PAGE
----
Laurie Frick makes a kind of data sculpture to represent human emotion. She gathers emotional data about the people around her and builds translucent acrylic sculptures with her digital algorithms. Self-tracking is part of her optimistic vision of a future in which data will be used in the quest for personal knowledge. She believes patterns of behavior will become patterned artworks and the mass of data will predict our lives. She ponders on data collection being so  one-sided with no outside force policing it. She is a proponent of owning one’s own data, “If my data is so valuable, why don’t I get to see it?” With her background in high technology, she predicts that data may lead us to a new awareness of our individuality, one that emerges as a beautiful data pattern. Hasan Elahi’s work brings home the indifference and power of digital surveillance, and shows how it displaces one from time, space and comfort. In his self surveillance, he makes his daily life public and continuously tracks his points of transit in real-time using images and gathers considerable amounts of date that is shared. His communication records, banking transactions, and transportation logs can be viewed by anyone, including various government agencies who have been confirmed visiting his website. In his art practice, the urgency of information has supplanted the art object as a sanctuary for private contemplation. Noah Kalina started his  self portraits of daily self-surveillance as a young photographer in the year 2000. He plans to continue taking them for the remainder of his life. His early recognition of the power of the selfie shows how artists take risks and follow their intuition even before data confirms the importance of their commitment. This ongoing personal/public record of his existence shows how much the history of photography has been shifted by the power of digital tools, especially the cell phone. Each of us has a cell phone camera that gives us a new kind of access to our lives, at a price. Privacy is a lost comfort that only pre-digital generations will ever know. We are becoming a recorded self that may eventually be reduced to data dust!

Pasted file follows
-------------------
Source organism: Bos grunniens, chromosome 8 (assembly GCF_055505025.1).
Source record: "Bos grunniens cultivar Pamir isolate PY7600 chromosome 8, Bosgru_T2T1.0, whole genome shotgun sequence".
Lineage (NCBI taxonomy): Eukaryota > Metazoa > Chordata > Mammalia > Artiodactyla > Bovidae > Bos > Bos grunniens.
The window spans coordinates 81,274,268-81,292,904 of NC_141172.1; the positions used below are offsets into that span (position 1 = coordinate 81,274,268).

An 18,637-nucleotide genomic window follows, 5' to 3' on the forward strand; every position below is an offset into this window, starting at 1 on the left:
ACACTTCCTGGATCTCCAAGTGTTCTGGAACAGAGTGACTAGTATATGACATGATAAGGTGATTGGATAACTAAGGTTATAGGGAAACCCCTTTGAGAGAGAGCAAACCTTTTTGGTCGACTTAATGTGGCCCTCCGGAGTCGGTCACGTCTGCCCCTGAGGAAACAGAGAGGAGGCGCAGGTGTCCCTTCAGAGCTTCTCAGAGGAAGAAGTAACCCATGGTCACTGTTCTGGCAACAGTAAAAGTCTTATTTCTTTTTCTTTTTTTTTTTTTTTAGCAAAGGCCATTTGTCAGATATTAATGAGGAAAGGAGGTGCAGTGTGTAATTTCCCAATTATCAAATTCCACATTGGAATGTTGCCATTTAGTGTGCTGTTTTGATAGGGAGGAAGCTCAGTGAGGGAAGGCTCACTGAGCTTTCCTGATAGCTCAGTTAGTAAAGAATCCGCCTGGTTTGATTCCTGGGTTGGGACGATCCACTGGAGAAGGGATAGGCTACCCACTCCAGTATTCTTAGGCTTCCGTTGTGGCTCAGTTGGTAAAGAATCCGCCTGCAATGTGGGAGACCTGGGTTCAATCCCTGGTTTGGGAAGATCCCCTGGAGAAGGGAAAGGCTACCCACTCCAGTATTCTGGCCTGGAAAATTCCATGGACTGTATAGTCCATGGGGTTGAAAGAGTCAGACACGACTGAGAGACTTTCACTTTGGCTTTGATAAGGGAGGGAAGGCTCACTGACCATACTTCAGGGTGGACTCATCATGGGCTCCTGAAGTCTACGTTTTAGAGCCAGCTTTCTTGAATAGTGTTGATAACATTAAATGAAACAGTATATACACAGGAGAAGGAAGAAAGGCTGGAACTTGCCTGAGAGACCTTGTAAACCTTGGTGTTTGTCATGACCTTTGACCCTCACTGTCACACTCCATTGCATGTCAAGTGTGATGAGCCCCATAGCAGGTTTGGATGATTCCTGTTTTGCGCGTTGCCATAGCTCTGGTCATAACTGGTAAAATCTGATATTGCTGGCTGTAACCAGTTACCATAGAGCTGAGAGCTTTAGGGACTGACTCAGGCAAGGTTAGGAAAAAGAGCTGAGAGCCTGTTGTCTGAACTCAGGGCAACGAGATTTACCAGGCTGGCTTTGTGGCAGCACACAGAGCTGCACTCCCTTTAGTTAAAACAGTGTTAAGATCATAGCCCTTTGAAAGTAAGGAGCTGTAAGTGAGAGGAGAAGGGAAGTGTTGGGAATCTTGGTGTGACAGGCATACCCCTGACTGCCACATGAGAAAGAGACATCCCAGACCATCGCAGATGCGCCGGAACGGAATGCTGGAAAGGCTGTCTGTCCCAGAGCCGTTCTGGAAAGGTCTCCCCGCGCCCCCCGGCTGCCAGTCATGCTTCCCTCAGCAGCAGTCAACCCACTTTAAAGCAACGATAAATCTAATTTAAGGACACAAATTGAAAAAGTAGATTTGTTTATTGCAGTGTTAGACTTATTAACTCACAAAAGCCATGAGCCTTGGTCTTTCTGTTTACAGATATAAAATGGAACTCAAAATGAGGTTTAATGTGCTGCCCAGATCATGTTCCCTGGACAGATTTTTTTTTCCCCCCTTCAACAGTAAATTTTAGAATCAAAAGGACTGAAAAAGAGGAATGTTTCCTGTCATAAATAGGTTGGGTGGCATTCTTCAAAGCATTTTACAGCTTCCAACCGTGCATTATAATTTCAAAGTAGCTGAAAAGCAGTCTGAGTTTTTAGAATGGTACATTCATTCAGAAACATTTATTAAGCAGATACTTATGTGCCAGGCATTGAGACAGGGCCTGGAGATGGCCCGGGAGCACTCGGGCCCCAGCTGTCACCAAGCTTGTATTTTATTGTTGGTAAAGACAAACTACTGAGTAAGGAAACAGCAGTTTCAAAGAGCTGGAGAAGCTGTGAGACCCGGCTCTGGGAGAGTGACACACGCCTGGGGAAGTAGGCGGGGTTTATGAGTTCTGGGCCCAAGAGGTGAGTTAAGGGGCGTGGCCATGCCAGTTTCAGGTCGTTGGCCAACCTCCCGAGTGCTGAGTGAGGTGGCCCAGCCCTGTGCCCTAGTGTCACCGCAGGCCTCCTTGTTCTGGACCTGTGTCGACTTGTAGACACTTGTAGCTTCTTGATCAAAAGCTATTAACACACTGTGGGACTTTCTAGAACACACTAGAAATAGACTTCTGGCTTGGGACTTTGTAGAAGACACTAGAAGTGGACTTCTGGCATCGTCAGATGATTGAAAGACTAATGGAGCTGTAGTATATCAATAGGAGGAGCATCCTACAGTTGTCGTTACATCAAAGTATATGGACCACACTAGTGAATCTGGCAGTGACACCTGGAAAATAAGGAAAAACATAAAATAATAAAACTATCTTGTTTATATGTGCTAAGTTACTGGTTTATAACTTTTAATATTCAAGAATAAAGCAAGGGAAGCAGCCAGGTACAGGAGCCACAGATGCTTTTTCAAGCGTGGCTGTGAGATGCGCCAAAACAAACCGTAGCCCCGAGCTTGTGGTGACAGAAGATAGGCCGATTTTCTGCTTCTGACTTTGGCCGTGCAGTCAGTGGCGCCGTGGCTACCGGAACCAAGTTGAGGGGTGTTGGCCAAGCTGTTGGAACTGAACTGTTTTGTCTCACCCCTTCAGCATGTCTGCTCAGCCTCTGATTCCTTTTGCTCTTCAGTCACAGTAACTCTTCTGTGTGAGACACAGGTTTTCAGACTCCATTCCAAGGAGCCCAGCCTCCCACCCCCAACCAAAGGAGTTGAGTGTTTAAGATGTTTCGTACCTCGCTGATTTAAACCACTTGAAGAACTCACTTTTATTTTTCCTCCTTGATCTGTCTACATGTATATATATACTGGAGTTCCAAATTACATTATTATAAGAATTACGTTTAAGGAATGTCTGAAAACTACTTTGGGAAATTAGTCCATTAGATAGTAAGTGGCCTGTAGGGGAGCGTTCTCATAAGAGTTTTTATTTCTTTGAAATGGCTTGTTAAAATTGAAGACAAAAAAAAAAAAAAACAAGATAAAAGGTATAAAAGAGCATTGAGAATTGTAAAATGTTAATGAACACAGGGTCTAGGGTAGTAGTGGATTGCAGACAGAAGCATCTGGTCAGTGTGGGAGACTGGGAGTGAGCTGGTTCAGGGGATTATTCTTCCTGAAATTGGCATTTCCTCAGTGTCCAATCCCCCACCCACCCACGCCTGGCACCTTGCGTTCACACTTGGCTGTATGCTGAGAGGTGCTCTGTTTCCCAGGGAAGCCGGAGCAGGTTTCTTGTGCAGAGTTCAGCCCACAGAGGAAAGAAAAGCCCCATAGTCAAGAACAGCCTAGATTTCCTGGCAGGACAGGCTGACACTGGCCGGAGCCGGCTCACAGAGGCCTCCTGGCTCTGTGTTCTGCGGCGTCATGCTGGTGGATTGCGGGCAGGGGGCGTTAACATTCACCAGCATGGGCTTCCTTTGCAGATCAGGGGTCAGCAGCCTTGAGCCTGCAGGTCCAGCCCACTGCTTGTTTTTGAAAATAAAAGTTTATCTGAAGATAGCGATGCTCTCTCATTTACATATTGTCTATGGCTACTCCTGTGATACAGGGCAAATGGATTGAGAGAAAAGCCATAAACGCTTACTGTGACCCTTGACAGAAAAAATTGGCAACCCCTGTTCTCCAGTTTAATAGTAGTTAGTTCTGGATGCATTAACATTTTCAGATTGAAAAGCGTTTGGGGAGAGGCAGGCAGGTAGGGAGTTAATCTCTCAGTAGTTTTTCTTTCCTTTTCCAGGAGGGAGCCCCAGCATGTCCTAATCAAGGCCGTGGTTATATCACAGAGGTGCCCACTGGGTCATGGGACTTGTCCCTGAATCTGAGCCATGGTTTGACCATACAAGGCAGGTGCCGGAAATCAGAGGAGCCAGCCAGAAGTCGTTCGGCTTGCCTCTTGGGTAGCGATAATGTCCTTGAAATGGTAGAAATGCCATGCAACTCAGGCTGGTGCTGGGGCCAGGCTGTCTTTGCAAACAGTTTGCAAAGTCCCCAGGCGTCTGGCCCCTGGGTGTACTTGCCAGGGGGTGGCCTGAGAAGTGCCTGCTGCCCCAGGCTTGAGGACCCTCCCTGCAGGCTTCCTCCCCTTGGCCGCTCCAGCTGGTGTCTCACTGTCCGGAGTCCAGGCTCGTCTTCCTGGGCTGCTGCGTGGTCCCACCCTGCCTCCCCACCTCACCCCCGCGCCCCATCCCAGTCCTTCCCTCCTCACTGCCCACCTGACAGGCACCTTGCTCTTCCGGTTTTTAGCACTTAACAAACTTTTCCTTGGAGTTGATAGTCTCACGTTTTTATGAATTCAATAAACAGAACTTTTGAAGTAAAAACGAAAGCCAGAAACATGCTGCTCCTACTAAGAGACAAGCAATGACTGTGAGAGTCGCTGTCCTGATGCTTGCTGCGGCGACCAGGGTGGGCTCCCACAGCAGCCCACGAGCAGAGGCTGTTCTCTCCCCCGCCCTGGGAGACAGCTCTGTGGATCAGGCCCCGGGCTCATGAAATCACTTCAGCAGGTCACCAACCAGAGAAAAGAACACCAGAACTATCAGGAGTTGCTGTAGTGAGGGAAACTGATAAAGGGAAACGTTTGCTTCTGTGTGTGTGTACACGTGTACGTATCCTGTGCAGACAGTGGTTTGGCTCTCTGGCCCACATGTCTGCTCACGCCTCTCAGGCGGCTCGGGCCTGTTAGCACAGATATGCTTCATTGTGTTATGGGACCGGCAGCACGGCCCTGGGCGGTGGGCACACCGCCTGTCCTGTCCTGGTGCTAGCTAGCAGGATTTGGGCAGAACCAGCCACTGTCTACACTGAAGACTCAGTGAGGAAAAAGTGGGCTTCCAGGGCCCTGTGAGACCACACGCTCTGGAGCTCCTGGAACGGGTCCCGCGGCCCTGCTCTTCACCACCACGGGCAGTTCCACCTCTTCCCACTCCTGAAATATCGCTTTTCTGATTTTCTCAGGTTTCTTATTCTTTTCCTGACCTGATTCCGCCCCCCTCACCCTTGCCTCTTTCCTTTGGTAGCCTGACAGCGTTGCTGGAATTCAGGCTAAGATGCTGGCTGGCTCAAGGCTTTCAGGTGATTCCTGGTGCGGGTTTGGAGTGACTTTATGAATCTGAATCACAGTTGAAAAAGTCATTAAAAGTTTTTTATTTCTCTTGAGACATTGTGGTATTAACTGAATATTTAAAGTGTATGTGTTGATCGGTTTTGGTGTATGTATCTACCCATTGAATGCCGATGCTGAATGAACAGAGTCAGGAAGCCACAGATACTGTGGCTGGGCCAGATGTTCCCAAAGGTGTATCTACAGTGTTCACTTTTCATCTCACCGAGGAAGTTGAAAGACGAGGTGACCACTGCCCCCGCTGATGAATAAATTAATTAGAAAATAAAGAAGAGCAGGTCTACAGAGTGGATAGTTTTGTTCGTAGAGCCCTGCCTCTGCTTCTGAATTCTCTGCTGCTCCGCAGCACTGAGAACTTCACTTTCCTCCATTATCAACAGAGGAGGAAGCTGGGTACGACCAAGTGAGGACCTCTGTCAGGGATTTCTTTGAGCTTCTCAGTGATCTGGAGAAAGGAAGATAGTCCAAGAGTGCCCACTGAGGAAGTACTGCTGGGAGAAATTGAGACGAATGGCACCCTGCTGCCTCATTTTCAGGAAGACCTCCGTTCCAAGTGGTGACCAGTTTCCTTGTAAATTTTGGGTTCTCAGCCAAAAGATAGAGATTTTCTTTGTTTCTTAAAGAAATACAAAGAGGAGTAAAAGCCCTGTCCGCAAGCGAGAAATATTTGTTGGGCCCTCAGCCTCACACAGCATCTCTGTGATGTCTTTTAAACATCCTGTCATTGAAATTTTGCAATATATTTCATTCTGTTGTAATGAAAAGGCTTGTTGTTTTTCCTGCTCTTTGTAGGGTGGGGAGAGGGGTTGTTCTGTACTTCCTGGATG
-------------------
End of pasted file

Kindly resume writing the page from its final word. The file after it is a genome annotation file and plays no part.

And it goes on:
Daria Dorosh, Hasan Elahi, Beatrice Glow

If textile is data, the clothing we wear is a culturally coded information channel.

Artist Daria Dorosh “reads” what we wear in order to find patterns in the social norms we live by. She follows patterns that appears across disciplines such as art, fashion, and digital culture. The Tshirt and jeans, for instance, dominate global fashion concurrently with digital culture. She believes that the power of this pattern in fashion also appears in art as abstraction and narration. In her installation Datafied, she juxtaposes textile neckwear on watercolor structures with digital images of them. She sets up a comparison of data structures that are analog and digital to contemplate the characteristics of these inherently different versions of reality. The social codes embedded in clothing are further explored in her video The Hat, in which she uses the power of the grid to challenge the gender narratives we live by, in which textile is not seen as important data when it is ascribed to women’s fashion. Hasan Elahi’s digital print ERDL+, is a timeline of thirteen US military uniform camouflage patterns that are displayed side by side to show the transition from analog to digital. The stated purpose of camouflage is to “conceal, disrupt, disguise, and mimic”. But applying that data without awareness of context leads to tragedy when a shipmate falls into the sea wearing a sea-colored uniform. Beatrice Glow’s Afghan